There are different strategies to incorporate biomarkers into the clinical study design. These strategies have been previously classified as enrichment strategies and stratified designs. A third group of biomarker-guided treatment strategies gaining prevalence in the last few years includes adaptive designs.
In 2010, the U.S. Food and Drug Administration defined an adaptive design as a study that includes a prospectively planned opportunity for modification of one or more specified aspects of the study design and hypothesis based on analysis of (usually interim) data from subjects in the study.
Adaptations to the design based on interim analysis include:
- Adding or dropping treatment arms
- Changes in the required sample size
- Changes in the allocated proportion of the study population in order to randomize more patients to treatment arms which are doing better
- Refinement of the existing study population according to their predictive biomarkers
The most common adaptations during the implementation of adaptive designs refer to changes in randomization probabilities within the biomarker-defined subgroups or dropping a biomarker defined subgroup.
Adaptive designs constitute a fundamental alternative in the era of precision medicine, allowing flexibility during the course of the trial. This type of design demonstrates cost benefits, and minimizes the required time to reach conclusive results (despite an increase sometimes in the number of subjects screened for the trial). Besides being more ethical towards patients by providing more efficient treatments, it also avoids erroneous conclusions.
Adaptive designs offer a good alternative for clinical trials when:
- The candidate biomarker is not known at the beginning of the trial
- There are multiple experimental treatments and pre-specified biomarker-defined subgroups
- Existence of well-stablished analytical validity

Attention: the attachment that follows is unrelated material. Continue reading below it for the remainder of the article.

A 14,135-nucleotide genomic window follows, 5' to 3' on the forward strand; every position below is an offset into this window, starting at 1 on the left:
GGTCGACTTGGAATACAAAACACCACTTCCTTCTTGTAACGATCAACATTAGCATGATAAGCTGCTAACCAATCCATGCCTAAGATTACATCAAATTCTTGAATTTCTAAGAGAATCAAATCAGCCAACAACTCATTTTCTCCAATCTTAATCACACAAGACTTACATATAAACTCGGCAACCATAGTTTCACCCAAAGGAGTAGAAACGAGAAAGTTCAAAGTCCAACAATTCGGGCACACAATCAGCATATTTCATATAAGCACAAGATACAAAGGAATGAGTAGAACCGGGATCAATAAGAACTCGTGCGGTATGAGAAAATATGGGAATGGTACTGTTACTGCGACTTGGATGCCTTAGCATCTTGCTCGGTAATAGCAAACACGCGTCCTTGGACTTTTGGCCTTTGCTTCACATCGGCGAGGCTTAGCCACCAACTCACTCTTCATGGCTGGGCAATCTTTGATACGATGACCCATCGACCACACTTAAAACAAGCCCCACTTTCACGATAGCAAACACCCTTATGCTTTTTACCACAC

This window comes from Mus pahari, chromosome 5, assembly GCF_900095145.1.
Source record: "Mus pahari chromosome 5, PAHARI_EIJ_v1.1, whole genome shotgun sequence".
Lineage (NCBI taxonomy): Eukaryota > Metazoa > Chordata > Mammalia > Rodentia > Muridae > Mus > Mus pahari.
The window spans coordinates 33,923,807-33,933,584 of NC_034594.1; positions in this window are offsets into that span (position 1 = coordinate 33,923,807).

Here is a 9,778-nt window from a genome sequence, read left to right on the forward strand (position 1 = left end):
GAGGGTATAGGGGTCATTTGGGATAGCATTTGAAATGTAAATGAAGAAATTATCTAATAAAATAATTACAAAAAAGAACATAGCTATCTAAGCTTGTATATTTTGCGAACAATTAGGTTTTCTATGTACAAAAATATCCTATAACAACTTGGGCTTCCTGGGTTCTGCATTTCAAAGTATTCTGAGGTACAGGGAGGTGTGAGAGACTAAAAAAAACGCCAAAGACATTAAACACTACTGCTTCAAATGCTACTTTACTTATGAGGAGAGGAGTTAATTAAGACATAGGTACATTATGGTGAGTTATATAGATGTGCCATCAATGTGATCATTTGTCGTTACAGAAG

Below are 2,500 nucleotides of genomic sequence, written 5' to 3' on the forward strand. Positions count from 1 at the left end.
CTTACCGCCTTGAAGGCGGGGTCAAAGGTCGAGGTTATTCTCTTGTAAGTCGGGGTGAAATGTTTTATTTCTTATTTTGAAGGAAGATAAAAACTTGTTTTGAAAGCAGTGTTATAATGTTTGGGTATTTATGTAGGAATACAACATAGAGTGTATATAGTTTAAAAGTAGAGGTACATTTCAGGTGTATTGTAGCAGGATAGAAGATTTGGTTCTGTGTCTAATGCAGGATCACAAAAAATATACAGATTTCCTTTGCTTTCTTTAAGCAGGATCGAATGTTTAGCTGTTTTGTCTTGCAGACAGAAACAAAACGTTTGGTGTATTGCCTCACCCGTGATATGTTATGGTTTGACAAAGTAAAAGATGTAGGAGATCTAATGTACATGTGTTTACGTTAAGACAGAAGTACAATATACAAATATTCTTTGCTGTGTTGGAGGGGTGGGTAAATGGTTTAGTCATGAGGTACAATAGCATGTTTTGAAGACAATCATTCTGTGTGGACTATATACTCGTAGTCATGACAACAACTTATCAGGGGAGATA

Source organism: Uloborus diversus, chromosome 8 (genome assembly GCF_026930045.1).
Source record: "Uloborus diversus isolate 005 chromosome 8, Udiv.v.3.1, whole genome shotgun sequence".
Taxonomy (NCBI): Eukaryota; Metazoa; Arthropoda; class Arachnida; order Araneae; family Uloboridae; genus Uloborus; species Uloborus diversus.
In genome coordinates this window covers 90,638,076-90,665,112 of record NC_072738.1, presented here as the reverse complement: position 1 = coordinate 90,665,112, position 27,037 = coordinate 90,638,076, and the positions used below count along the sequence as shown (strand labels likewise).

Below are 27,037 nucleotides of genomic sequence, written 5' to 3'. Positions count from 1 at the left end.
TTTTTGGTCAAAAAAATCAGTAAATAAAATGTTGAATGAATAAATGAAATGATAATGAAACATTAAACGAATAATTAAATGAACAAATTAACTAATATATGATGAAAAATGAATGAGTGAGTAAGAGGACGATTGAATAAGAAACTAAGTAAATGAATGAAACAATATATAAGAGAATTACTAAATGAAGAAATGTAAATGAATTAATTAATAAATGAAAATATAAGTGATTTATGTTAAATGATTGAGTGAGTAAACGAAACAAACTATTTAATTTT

- Rapid turnaround time for biomarker assessment
In conclusion, the efficiency of a trial design is measured by the increased power of the study and the minimized required sample size or duration. Biomarker-driven adaptive design trials play an important role in reducing the cost and increasing the clinical utility of trials evaluating biomarker-guided treatment strategies.
Exploring complex innovative design (CID) trials
As the use of biomarkers is leading to fragmented, molecularly defined subpopulations, there is a greater need for trial designs that incorporate advances in biomarkers, statistics, and technology to address the inefficiencies of cancer drug development. As discussed in the Hoadley et al. Cell article, a multi-omics approach with a comprehensive and integrated molecular analysis can led to a definition of molecular relationships across a diverse set of human cancers and have potential clinical utility for cancer treatment trials.
Complex innovative design (CID) trials terminology comes from a U.S. FDA program that started in 2018 and runs until 2022 with the intent of advancing and modernizing drug development. A CID emphasizes the use of external data or the real-world data. It can include pre-specified adaptations to multiple aspects of the study, adaptive or Bayesian designs that require simulations. A CID trial focuses on the patient benefit and filling a gap where new therapies are needed for underserved patient populations.
Beyond the U.S., regulators are encouraging innovation and complexity in trial design. Both the European Medicine Agency (EMA) and MHRA have indicated that the regulatory perspective is tilted in favor of trying out new innovations as quickly as possible and adding CID as part of a balanced portfolio of cancer studies.
Watch the on-demand webinar to hear more about biomarkers, with a case study describing a Phase III study design strategies based on biomarkers and recent examples of overcoming hurdles in conducting Complex Innovative Design (CID) studies.